Thousands respond to bus fare plan

FARE DEBATE: The council received more than 2200 responses on proposed bus fare changes.
FARE DEBATE: The council received more than 2200 responses on proposed bus fare changes.

Public transport users want big discounts for tertiary students, fewer zones, and they want to pay by the kilometre when travelling across the Wellington region.

Public feedback to Greater Wellington regional council's proposed fare structure changes was discussed by councillors yesterday.

The council received more than 2200 responses through its website and about 20 written responses during its eight-week consultation period.

The Victoria University Students Association also surveyed its members and provided the results to the council. Students represented 35 per cent of the total respondents, reflecting a high level of interest and support for tertiary students discounts.

Councillor Daran Ponter said he understood the desire from students, but people on low incomes and the unemployed felt the same way.

Councillor Peter Glensor acknowledged the strong support for discounted tertiary fares but said the council would have to be careful about how it defined a tertiary student.

"This city is full of people doing their masters in public policy one unit at a time, and they could cost us a lot of money."

There was general support for the principle of fares being as cheap as possible for as many people as possible.

Some respondents said Wellington already had some of the most expensive fares in New Zealand or Australia, and increasing them in the current economic climate would significantly reduce patronage.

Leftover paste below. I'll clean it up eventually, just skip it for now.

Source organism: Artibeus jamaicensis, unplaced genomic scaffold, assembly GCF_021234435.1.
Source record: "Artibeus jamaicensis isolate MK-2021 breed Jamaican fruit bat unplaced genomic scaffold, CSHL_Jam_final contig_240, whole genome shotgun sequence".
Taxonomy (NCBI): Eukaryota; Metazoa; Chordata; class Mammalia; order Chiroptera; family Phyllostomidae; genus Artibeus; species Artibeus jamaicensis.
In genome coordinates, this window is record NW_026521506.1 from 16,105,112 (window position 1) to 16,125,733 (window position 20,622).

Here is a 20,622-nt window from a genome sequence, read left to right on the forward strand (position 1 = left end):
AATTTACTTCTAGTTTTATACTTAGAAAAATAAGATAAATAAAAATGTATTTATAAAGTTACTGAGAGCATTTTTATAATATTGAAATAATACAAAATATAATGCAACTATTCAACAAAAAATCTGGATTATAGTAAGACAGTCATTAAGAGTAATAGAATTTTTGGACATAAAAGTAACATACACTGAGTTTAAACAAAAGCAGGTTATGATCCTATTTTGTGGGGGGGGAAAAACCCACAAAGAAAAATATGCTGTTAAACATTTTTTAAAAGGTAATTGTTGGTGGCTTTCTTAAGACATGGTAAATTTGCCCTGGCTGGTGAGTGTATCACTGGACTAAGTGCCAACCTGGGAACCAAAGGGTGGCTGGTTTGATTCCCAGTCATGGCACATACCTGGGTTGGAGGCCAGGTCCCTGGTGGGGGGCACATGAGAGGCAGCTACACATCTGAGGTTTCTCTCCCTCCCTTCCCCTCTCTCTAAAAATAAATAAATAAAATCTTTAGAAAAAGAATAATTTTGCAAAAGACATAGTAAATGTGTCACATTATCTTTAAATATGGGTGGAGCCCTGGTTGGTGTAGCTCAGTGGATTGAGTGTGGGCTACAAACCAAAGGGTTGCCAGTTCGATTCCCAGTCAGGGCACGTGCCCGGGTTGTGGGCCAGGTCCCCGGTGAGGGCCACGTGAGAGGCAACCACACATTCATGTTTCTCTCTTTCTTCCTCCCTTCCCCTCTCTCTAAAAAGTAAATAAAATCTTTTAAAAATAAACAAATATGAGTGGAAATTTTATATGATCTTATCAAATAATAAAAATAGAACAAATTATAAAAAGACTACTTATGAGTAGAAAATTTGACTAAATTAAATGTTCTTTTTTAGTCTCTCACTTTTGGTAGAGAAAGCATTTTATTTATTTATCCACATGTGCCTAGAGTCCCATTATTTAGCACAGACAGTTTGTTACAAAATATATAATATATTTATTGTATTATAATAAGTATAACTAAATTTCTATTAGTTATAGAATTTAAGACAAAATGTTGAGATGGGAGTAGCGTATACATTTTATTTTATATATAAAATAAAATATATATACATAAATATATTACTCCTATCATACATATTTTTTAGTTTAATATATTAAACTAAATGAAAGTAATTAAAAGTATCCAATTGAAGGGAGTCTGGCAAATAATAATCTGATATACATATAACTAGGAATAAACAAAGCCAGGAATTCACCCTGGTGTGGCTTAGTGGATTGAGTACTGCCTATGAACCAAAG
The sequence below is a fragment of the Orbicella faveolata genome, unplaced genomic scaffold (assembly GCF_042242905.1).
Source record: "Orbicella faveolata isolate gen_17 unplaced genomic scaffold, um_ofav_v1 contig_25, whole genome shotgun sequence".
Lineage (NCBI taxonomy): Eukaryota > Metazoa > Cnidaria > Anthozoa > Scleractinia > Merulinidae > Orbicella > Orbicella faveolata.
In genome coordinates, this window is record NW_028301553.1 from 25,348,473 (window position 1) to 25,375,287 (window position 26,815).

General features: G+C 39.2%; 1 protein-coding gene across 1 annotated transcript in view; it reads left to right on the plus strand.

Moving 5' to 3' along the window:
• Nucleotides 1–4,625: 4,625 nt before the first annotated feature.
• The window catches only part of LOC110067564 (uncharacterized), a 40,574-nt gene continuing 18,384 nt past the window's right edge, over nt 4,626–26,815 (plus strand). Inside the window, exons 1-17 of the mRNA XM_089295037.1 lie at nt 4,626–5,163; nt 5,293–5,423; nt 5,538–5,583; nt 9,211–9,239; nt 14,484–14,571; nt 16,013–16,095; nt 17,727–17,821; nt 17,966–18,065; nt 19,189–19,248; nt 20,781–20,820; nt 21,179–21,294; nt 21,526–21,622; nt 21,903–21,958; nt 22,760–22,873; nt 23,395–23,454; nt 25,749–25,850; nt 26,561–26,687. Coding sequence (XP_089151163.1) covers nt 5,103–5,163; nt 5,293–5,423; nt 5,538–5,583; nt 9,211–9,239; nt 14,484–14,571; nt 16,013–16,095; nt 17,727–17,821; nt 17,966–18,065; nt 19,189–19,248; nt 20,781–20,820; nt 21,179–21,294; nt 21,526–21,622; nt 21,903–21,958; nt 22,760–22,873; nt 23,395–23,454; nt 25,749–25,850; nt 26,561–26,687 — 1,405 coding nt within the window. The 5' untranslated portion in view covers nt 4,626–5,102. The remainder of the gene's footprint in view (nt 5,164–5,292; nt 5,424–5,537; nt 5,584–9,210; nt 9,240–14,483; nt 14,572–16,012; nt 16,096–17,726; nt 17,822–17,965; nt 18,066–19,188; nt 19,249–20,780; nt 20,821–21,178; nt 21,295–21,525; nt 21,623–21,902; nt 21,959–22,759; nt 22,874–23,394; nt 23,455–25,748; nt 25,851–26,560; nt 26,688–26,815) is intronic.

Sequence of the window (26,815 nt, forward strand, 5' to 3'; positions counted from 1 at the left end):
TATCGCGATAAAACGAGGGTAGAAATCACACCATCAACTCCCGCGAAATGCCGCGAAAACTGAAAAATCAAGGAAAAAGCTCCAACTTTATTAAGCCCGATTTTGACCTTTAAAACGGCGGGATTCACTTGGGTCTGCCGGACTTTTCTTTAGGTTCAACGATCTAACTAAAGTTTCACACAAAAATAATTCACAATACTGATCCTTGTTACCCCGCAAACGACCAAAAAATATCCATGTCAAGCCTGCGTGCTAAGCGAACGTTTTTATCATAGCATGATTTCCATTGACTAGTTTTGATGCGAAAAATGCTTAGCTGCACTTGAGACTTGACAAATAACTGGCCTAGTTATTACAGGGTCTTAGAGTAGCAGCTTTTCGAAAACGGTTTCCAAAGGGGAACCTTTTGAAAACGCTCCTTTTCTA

Others said a cheap single-zone fare was essential to support people who depend on public transport.

The council will now use the feedback to develop its preferred package of fare changes, which will go out for public consultation early next year.

Councillor Nigel Wilson said he wanted to see the issue of free public transport for people with disabilities addressed sooner rather than later.


ZONES 45 per cent favoured a shift to five or seven larger zones; 41 per cent wanted the existing 14 zones retained.

FARES 62 per cent supported a pay-per-kilometre system rather than fares based on zones travelled.

PEAK/OFF-PEAK Support for and against an off-peak bus fare was split almost down the middle. There was also a fairly even split over whether a 25, 33 or 50 per cent discount was the most appropriate.

CONCESSIONS 66 per cent supported a tertiary student concession, with 52 per cent of those indicating a 50 per cent discount was the most appropriate. 41 per cent favoured a general under-20s fare rather than the current school student fare.75 per cent wanted the existing concessions for disabilities retained rather than being replaced with a general off-peak fare.

SUPERGOLD CARD Opinions were split over extending the SuperGold card concession to the afternoon peak.

PAYMENT Preference for future payment options were split between a periodical ticket (33 per cent), a trip-by-trip stored-value card (36 per cent) or a capped period fare with a stored-value card (25 per cent).

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Contact Michael Forbes
Transport and metro reporter
Twitter: @michael_forbes

The Dominion Post